10 Feb Cutting the jargon
As the business environment becomes more and more noisy, finding a voice for your company can feel like an increasingly tough challenge. There are tweets to respond to, blog posts to read, Facebook pages to update, all before the working day has even begun.
With all this constant communication – how do businesses cut through the noise and connect with potential customers?
The marketing buzz word of the moment is “engagement” – businesses need to utilise the available platforms available to engage more with their clients create dialogue to build up trust and brand loyalty.
This is all well and good, but what do those jargon phrases like “engagement” and “loyalty” really mean, and how do we measure the results?
Firstly we need to appreciate the way in which businesses and consumers fundamentally communicate has changed. As consumers, we’re demanding companies to listen to us whether they like it or not. If we want an app for our iPhone, a human voice to speak to, or a customised product, we expect the company to develop in accordance with demand – and if it doesn’t, we will look elsewhere.
So when it comes to engagement; it’s not enough for businesses to just set up the relevant platforms, be it Twitter, Facebook or some other means, to allow customers to get in touch with them in more ways if they want to. True engagement across these platforms needs to be founded on the basic principles of good conversation; offering up relevant and interesting dialogue and then being there to listen and respond to what the other person (the consumer) has to say.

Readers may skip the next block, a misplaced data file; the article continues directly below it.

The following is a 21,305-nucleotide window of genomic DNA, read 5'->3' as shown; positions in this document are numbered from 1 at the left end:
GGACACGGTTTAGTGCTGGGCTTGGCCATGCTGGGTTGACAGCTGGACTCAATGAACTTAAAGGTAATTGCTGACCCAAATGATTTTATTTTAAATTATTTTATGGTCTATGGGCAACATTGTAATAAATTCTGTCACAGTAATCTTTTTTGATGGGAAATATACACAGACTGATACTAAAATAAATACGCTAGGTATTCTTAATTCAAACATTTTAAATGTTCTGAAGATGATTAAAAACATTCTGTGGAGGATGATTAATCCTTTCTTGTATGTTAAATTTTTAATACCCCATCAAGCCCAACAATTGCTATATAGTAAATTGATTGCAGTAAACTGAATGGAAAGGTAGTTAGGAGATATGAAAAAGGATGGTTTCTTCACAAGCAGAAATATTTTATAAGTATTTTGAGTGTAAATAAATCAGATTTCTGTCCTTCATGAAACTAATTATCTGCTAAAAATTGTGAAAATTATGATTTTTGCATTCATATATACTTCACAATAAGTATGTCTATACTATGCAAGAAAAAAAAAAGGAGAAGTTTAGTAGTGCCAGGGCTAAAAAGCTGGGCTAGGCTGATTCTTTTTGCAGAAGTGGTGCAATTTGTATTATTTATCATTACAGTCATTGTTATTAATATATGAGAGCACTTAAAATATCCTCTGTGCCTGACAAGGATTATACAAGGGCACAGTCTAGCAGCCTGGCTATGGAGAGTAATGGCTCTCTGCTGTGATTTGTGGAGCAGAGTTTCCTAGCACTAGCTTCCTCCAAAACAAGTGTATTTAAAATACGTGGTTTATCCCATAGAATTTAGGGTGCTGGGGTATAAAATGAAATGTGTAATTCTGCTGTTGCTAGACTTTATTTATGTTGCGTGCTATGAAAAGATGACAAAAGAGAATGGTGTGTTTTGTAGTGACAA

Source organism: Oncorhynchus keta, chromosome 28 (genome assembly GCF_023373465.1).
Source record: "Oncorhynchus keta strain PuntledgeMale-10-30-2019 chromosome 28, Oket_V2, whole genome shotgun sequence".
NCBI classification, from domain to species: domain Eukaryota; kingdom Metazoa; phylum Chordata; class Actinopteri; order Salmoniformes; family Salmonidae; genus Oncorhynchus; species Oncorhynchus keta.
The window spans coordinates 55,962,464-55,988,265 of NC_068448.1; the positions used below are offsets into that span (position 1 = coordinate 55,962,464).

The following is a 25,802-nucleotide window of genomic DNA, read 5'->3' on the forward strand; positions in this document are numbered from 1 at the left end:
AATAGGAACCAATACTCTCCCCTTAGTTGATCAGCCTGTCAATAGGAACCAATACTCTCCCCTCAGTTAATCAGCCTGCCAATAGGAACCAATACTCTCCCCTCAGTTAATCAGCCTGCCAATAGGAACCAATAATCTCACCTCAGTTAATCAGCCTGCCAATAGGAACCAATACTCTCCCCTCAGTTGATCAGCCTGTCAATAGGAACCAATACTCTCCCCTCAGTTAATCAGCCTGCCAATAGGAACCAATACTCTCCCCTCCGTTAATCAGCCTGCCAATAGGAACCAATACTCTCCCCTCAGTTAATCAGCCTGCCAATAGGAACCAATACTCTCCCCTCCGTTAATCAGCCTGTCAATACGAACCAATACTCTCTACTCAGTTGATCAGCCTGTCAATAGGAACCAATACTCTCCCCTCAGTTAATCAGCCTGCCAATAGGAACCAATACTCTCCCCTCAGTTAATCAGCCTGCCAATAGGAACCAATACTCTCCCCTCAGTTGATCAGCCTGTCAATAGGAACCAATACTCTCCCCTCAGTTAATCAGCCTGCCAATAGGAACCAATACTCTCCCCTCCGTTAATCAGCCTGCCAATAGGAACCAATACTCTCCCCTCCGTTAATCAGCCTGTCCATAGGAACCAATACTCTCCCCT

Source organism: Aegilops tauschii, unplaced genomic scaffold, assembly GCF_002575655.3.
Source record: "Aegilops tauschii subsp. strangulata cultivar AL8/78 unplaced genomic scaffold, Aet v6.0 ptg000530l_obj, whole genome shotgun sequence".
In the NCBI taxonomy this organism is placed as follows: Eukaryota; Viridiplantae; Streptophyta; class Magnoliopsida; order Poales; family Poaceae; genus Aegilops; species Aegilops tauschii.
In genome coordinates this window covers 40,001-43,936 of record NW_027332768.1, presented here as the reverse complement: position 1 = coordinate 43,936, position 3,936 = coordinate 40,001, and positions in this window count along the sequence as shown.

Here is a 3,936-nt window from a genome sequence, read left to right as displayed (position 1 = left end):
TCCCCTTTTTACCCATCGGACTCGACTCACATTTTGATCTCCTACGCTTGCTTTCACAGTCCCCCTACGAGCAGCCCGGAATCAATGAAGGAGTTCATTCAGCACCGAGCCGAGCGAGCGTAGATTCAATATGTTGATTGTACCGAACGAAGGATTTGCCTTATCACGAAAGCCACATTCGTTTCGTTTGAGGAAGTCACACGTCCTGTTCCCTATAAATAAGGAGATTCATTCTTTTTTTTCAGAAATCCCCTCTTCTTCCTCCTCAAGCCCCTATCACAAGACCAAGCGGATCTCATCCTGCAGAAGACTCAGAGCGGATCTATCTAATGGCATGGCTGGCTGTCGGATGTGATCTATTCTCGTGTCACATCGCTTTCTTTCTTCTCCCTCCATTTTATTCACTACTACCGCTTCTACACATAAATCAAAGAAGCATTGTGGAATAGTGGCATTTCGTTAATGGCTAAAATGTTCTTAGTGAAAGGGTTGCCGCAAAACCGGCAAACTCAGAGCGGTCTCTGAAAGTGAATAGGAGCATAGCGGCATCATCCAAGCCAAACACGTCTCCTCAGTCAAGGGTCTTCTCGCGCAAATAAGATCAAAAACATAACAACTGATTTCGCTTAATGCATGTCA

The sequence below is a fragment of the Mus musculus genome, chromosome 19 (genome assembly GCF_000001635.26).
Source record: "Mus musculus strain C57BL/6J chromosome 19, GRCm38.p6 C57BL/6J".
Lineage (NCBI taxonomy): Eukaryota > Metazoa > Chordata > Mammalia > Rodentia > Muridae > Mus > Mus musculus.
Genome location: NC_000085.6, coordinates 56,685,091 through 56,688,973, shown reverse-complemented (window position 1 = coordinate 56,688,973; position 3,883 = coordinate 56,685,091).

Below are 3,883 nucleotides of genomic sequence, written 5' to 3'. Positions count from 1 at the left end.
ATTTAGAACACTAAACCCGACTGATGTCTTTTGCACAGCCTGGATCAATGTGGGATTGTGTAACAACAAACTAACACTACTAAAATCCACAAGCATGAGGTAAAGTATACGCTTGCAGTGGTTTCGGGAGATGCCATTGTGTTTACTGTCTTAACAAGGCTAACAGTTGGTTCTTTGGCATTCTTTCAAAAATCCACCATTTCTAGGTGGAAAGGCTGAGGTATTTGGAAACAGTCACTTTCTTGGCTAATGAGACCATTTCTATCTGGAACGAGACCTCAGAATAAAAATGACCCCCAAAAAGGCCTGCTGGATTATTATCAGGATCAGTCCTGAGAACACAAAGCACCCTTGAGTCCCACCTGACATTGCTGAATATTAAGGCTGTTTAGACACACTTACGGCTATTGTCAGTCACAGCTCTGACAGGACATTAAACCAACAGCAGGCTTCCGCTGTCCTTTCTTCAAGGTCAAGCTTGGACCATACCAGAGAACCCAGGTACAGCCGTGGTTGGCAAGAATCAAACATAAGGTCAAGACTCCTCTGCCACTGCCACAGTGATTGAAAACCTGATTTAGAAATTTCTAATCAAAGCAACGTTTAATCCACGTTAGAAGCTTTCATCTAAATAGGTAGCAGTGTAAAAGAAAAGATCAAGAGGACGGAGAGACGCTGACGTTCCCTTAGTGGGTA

And the results are tangible. One of our clients, who has been on social networking sites for the last year, wondered what they could do to increase traffic to their Facebook page. We offered some advice on content they should be uploading, most of which boiled down to good communication. They needed to be communicating new products, designs and company news on a regular basis, as well as responding to those who joined in discussions or used the platform to ask questions.
As soon as they began updating their profile page regularly, their number of likes rocketed – within one month they had an additional 200 likes, and had driven 175 people to their website through their Facebook page (compared to an average of 4 in the previous months). Now these are results that cut through the jargon.
Not only are the benefits visible in terms of Facebook likes, website click-throughs and questions generated, it gives you further platforms through which you can drive your messages. Social media provides a great opportunity not only to engage with your consumers but to engage with your own brand. It allows you to realise what customers want to know and hear about creating a great opportunity to reassess your own product and services and rediscover what makes you great.
By getting your messages straight about, who, what, and why you are trying to engage people through social media, you can then apply the same straight-talking messages across advertising, marketing and PR platforms, to deliver a truly engaging, integrated campaign.